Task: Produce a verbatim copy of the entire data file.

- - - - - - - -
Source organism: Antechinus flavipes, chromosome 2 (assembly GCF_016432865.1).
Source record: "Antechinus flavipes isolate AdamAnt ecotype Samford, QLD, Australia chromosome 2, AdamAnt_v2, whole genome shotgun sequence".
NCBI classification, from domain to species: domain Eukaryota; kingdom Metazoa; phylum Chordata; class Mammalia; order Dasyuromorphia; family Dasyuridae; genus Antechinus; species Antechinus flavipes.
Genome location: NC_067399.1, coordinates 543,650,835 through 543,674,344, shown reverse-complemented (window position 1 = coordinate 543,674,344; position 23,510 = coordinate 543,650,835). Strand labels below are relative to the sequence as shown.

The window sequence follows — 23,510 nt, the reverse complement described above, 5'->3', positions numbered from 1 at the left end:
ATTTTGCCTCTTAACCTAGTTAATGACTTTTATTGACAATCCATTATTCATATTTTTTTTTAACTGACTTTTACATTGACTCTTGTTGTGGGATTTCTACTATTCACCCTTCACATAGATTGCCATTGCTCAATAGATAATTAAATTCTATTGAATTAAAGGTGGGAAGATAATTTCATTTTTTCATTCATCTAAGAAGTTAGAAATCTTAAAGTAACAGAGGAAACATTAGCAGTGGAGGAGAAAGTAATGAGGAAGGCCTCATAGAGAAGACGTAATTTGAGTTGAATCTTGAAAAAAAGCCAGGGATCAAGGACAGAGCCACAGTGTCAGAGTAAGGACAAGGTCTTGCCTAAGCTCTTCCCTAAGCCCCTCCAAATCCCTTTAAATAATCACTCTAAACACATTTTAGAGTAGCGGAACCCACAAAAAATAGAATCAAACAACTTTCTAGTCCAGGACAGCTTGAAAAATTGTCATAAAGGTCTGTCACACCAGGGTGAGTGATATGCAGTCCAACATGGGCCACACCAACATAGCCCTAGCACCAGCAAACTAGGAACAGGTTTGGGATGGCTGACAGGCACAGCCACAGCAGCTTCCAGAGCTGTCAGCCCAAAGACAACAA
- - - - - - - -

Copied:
Source organism: Antechinus flavipes, chromosome 2 (assembly GCF_016432865.1).
Source record: "Antechinus flavipes isolate AdamAnt ecotype Samford, QLD, Australia chromosome 2, AdamAnt_v2, whole genome shotgun sequence".
NCBI classification, from domain to species: domain Eukaryota; kingdom Metazoa; phylum Chordata; class Mammalia; order Dasyuromorphia; family Dasyuridae; genus Antechinus; species Antechinus flavipes.
Genome location: NC_067399.1, coordinates 543,650,835 through 543,674,344, shown reverse-complemented (window position 1 = coordinate 543,674,344; position 23,510 = coordinate 543,650,835). Strand labels below are relative to the sequence as shown.

The window sequence follows — 23,510 nt, the reverse complement described above, 5'->3', positions numbered from 1 at the left end:
ATTTTGCCTCTTAACCTAGTTAATGACTTTTATTGACAATCCATTATTCATATTTTTTTTTAACTGACTTTTACATTGACTCTTGTTGTGGGATTTCTACTATTCACCCTTCACATAGATTGCCATTGCTCAATAGATAATTAAATTCTATTGAATTAAAGGTGGGAAGATAATTTCATTTTTTCATTCATCTAAGAAGTTAGAAATCTTAAAGTAACAGAGGAAACATTAGCAGTGGAGGAGAAAGTAATGAGGAAGGCCTCATAGAGAAGACGTAATTTGAGTTGAATCTTGAAAAAAAGCCAGGGATCAAGGACAGAGCCACAGTGTCAGAGTAAGGACAAGGTCTTGCCTAAGCTCTTCCCTAAGCCCCTCCAAATCCCTTTAAATAATCACTCTAAACACATTTTAGAGTAGCGGAACCCACAAAAAATAGAATCAAACAACTTTCTAGTCCAGGACAGCTTGAAAAATTGTCATAAAGGTCTGTCACACCAGGGTGAGTGATATGCAGTCCAACATGGGCCACACCAACATAGCCCTAGCACCAGCAAACTAGGAACAGGTTTGGGATGGCTGACAGGCACAGCCACAGCAGCTTCCAGAGCTGTCAGCCCAAAGACAACAA